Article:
The point is for you to disbelieve certain people who might bad-mouth the glorious peoples’ treaty in the days ahead, and to believe instead that “First, it’s not at all clear that the wealthier EU countries are actually going to miss their targets. Some countries, especially Sweden and Britain, are doing quite well. And, as a recent European Environment Agency report laid out, the EU-15 is working to implement a new plan to ratchet down overall emissions in the next 48 months.”
The only way in which it isn’t clear that the wealthier EU countries are going to miss their targets is if one either doesn’t look, or looks but fails to notice that meeting these targets relies on two factors — neither of which actually reduce emissions. The first factor is that the EU is buying offsets for the privilege of claiming someone else’s reductions. These have proven to be derived from economic collapse, other “anyway tons,” or simply accounting shams.
The other path to compliance is the artifice upon which this entire EU enterprise is built, a 1990 baseline — bizarre in a 1997 treaty going into effect with 2008 emissions, until you recall the post-1990 economic collapse in much of Europe. This is key not just to the cited case of Eastern and Central Europe, but more specifically to German performance and, therefore, to the entire EU-15 performance thanks to the collective EU “bubble.”
Mentioning the UK performance without noting that it relies upon a one-off dash-for-gas – gas that is now a trickle, leading to the coal pits reopening – is like mentioning the results of the 2000 U.S. presidential election results without noting the electoral college (not a practice for which the The New Republic became famous).
Further, the EU can work on plans in the next 48 months all they want, but Kyoto requires the EU-15 to reduce emissions by an average of -8 percent (below 1990 levels) over five years, beginning this year — which, you may have noticed, is rapidly coming to a close. The fact is those policies don’t exist and wouldn’t come into effect until a Kyoto II period, if there is one. But as I have noted before you don’t have to dig too deep to see that for 2008-2012 the EU admits to relying upon the hope of some new, effective, and currently unknown policies emerging, and upon the unlikely overperformance in emissions reductions among some states, in order to fulfill their promise. That inconvenient fact likewise goes unnoticed by TNR.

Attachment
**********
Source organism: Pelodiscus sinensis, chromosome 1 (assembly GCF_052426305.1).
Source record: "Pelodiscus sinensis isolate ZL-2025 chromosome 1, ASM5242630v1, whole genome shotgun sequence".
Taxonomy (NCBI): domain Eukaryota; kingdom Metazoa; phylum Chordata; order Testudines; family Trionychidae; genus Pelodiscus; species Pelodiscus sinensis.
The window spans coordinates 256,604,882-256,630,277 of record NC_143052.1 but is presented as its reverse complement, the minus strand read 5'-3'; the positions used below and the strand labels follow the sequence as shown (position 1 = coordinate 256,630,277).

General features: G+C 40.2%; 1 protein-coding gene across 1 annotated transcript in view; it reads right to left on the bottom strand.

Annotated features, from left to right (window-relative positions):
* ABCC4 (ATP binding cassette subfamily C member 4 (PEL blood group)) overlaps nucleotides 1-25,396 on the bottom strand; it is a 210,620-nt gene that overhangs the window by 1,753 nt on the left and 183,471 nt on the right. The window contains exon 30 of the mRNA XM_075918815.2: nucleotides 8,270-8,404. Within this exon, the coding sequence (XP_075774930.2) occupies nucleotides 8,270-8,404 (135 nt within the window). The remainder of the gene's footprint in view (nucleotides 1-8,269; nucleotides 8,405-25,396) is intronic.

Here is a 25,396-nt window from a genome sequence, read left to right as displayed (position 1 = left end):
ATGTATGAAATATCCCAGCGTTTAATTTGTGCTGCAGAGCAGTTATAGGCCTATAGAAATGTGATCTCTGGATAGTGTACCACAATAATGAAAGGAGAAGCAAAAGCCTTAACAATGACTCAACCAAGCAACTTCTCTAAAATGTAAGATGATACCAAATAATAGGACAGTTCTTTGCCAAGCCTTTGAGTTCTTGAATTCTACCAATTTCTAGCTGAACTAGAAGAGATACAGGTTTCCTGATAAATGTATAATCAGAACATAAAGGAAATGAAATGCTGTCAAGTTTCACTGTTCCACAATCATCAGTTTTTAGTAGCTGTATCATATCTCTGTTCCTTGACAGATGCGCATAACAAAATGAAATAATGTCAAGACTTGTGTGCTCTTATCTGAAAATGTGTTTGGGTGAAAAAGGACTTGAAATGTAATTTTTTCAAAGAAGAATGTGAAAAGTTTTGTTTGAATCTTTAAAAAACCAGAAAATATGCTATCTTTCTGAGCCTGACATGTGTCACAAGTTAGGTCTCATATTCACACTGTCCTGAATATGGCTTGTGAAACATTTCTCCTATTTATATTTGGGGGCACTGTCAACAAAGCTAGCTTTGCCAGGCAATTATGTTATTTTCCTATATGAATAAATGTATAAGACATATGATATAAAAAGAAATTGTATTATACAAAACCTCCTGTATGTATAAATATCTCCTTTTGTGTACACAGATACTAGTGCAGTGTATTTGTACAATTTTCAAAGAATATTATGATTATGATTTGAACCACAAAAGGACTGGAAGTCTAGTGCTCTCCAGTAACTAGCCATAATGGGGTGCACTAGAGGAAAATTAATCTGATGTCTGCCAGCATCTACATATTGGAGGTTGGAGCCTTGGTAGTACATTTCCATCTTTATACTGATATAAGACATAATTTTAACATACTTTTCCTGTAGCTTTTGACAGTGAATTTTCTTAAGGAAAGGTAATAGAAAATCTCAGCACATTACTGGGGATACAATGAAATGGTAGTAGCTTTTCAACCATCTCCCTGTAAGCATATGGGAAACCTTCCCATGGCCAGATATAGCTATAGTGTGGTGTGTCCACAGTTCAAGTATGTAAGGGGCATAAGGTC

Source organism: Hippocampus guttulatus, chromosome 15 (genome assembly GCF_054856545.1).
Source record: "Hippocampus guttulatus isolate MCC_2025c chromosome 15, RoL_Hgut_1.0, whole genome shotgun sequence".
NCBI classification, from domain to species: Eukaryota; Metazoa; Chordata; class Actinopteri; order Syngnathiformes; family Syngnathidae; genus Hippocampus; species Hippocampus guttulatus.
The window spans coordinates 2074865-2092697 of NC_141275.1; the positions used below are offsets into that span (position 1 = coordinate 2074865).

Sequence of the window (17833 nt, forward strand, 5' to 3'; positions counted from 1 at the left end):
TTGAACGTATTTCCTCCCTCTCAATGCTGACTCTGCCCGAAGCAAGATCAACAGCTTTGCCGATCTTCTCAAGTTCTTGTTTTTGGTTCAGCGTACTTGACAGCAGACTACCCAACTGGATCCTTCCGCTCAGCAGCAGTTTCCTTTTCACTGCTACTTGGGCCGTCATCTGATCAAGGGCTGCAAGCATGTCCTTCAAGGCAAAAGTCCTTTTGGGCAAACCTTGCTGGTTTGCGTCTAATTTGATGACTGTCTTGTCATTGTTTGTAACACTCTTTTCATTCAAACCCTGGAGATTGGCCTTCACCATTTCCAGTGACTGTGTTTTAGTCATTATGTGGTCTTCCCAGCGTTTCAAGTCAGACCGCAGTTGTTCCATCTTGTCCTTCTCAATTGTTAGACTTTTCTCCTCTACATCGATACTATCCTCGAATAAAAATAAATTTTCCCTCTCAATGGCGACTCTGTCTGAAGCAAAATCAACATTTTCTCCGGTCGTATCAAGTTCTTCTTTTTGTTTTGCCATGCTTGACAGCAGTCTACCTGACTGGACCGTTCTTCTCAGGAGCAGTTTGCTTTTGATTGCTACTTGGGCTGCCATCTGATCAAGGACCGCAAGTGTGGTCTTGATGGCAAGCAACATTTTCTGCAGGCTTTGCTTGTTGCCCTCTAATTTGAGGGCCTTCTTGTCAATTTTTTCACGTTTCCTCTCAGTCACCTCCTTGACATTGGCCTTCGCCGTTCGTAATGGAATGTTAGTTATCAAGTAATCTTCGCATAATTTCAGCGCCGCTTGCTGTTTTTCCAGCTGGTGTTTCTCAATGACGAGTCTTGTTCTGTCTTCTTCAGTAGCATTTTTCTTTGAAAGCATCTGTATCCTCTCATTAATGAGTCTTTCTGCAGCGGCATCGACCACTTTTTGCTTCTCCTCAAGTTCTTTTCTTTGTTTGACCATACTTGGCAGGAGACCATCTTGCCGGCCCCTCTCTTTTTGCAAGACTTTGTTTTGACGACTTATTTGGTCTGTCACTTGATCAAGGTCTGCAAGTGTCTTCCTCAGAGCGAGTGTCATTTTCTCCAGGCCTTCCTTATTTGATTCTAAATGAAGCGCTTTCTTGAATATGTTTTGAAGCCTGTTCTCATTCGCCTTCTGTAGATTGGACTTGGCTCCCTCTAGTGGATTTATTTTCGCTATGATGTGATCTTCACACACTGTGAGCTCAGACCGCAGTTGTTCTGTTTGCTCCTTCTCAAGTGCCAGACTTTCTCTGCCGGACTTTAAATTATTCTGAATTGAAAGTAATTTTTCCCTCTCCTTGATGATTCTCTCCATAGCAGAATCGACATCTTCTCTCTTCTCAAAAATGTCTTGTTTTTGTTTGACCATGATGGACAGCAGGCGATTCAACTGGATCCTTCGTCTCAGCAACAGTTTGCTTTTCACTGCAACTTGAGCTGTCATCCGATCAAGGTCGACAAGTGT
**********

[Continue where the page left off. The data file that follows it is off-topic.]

The author notes the “often dubious” offsets in which the EU will also dabble as part of the new wünder-policies that will supposedly bring them (on paper) to their promise — without noting that an analysis of the EU’s numbers and claims make plain that nearly all of its -8 percent “reduction” will come from such offsets. Depending on the depth of the global recession, EU-15 emissions are on track to be at or around 1990 levels, not below them. So even with the accounting stunt of the 1990 baseline, Europe will miss its target.
The piece goes on to note that, despite Europe’s hidden success story, Japan’s emissions just hit a record high, “But Japan also doesn’t have a mandatory cap or tax on company emissions — steelmakers and manufacturers have resisted one. Instead, various sectors make entirely voluntary ‘pledges’ to cut emissions — an approach that’s likely not sustainable going forward.” Somehow, the U.S.’s superior record on slowing the rate of growth of emissions — in the absence of any self-imposed economic pain — goes unremarked. Which is, well, remarkable.
As the Kyoto Industry gets geared up for its battle to overcome U.S. public opposition to their emissions-reduction regime — and with the Poznan COP less than two weeks away – get used to seeing more such “journalism,” which is little more than outright cheerleading. Go team!